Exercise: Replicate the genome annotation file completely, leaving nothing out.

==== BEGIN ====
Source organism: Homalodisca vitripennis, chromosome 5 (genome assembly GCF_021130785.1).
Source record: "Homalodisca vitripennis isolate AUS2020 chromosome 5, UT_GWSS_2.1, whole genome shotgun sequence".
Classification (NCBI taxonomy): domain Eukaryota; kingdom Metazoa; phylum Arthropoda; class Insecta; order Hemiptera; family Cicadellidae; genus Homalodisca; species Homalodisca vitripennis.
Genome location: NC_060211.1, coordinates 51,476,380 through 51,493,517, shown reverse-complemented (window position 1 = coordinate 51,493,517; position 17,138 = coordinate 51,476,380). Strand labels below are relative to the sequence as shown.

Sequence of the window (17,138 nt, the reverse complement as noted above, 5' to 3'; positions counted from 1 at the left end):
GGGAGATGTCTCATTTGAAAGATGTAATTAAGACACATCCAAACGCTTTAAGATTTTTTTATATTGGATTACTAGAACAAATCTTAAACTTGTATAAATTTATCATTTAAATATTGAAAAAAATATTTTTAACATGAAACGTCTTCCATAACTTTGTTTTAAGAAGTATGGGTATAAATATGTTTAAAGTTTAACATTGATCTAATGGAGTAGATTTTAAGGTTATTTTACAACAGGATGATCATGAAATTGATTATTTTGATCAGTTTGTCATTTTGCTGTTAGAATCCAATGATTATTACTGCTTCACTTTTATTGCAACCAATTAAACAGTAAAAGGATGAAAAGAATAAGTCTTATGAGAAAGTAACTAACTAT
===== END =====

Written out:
Source organism: Homalodisca vitripennis, chromosome 5 (genome assembly GCF_021130785.1).
Source record: "Homalodisca vitripennis isolate AUS2020 chromosome 5, UT_GWSS_2.1, whole genome shotgun sequence".
Classification (NCBI taxonomy): domain Eukaryota; kingdom Metazoa; phylum Arthropoda; class Insecta; order Hemiptera; family Cicadellidae; genus Homalodisca; species Homalodisca vitripennis.
Genome location: NC_060211.1, coordinates 51,476,380 through 51,493,517, shown reverse-complemented (window position 1 = coordinate 51,493,517; position 17,138 = coordinate 51,476,380). Strand labels below are relative to the sequence as shown.

Sequence of the window (17,138 nt, the reverse complement as noted above, 5' to 3'; positions counted from 1 at the left end):
GGGAGATGTCTCATTTGAAAGATGTAATTAAGACACATCCAAACGCTTTAAGATTTTTTTATATTGGATTACTAGAACAAATCTTAAACTTGTATAAATTTATCATTTAAATATTGAAAAAAATATTTTTAACATGAAACGTCTTCCATAACTTTGTTTTAAGAAGTATGGGTATAAATATGTTTAAAGTTTAACATTGATCTAATGGAGTAGATTTTAAGGTTATTTTACAACAGGATGATCATGAAATTGATTATTTTGATCAGTTTGTCATTTTGCTGTTAGAATCCAATGATTATTACTGCTTCACTTTTATTGCAACCAATTAAACAGTAAAAGGATGAAAAGAATAAGTCTTATGAGAAAGTAACTAACTAT